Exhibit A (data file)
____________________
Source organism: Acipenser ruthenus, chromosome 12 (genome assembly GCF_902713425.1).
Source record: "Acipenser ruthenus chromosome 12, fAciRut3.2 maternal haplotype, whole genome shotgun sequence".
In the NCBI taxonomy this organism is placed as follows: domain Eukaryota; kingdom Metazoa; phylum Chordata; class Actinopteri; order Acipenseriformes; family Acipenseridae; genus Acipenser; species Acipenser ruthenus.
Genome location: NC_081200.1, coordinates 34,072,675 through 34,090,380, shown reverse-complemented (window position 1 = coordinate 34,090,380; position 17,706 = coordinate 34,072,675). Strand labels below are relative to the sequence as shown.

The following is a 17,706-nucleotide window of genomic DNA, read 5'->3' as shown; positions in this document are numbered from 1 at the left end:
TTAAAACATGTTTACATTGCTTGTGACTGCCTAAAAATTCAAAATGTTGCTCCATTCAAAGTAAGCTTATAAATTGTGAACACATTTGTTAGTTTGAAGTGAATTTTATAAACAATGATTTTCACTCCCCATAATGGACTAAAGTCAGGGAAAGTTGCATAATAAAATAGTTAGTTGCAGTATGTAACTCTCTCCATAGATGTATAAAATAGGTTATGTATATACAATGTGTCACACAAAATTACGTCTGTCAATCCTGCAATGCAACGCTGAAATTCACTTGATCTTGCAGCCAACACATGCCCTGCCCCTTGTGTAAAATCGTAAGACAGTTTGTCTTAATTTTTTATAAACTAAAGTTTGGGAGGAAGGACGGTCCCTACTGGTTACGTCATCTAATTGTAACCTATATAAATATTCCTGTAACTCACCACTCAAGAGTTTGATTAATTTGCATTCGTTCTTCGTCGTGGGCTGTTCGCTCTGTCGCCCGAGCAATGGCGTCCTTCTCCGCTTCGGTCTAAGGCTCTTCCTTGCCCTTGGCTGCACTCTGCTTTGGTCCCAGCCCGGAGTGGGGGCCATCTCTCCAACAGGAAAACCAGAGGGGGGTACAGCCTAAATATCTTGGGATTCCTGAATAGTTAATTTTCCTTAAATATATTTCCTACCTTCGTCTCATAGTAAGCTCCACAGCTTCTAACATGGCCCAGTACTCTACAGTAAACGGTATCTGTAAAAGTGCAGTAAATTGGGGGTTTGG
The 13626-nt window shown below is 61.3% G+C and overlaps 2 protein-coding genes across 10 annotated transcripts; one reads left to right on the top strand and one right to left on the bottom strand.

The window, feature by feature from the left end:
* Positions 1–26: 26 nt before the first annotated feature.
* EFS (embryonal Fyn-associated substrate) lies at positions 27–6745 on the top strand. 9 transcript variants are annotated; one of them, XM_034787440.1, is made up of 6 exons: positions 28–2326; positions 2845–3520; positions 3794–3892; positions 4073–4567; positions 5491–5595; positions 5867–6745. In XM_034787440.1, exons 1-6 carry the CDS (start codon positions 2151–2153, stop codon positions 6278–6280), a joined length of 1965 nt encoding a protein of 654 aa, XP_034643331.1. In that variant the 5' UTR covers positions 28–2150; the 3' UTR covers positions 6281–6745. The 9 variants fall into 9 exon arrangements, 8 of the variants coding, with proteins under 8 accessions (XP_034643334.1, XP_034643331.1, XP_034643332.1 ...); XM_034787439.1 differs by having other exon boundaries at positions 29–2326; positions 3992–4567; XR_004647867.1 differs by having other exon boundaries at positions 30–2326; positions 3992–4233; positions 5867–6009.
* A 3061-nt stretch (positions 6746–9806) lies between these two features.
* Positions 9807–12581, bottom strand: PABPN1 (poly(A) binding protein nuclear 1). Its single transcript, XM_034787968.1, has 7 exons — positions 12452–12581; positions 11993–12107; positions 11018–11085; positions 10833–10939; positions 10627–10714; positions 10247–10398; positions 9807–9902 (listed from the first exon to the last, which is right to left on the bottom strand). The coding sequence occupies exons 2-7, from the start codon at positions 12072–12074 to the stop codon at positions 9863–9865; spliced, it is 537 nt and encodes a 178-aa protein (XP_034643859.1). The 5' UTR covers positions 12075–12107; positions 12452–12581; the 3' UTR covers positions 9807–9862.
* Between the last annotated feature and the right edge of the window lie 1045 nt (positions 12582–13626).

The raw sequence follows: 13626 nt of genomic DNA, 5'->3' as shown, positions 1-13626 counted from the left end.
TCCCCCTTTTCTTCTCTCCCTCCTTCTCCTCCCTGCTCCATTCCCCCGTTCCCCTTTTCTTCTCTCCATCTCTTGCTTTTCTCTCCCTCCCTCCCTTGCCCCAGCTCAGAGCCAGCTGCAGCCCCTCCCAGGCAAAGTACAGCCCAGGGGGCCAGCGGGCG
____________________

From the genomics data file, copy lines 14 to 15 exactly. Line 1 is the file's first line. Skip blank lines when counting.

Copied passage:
The raw sequence follows: 13626 nt of genomic DNA, 5'->3' as shown, positions 1-13626 counted from the left end.
TCCCCCTTTTCTTCTCTCCCTCCTTCTCCTCCCTGCTCCATTCCCCCGTTCCCCTTTTCTTCTCTCCATCTCTTGCTTTTCTCTCCCTCCCTCCCTTGCCCCAGCTCAGAGCCAGCTGCAGCCCCTCCCAGGCAAAGTACAGCCCAGGGGGCCAGCGGGCG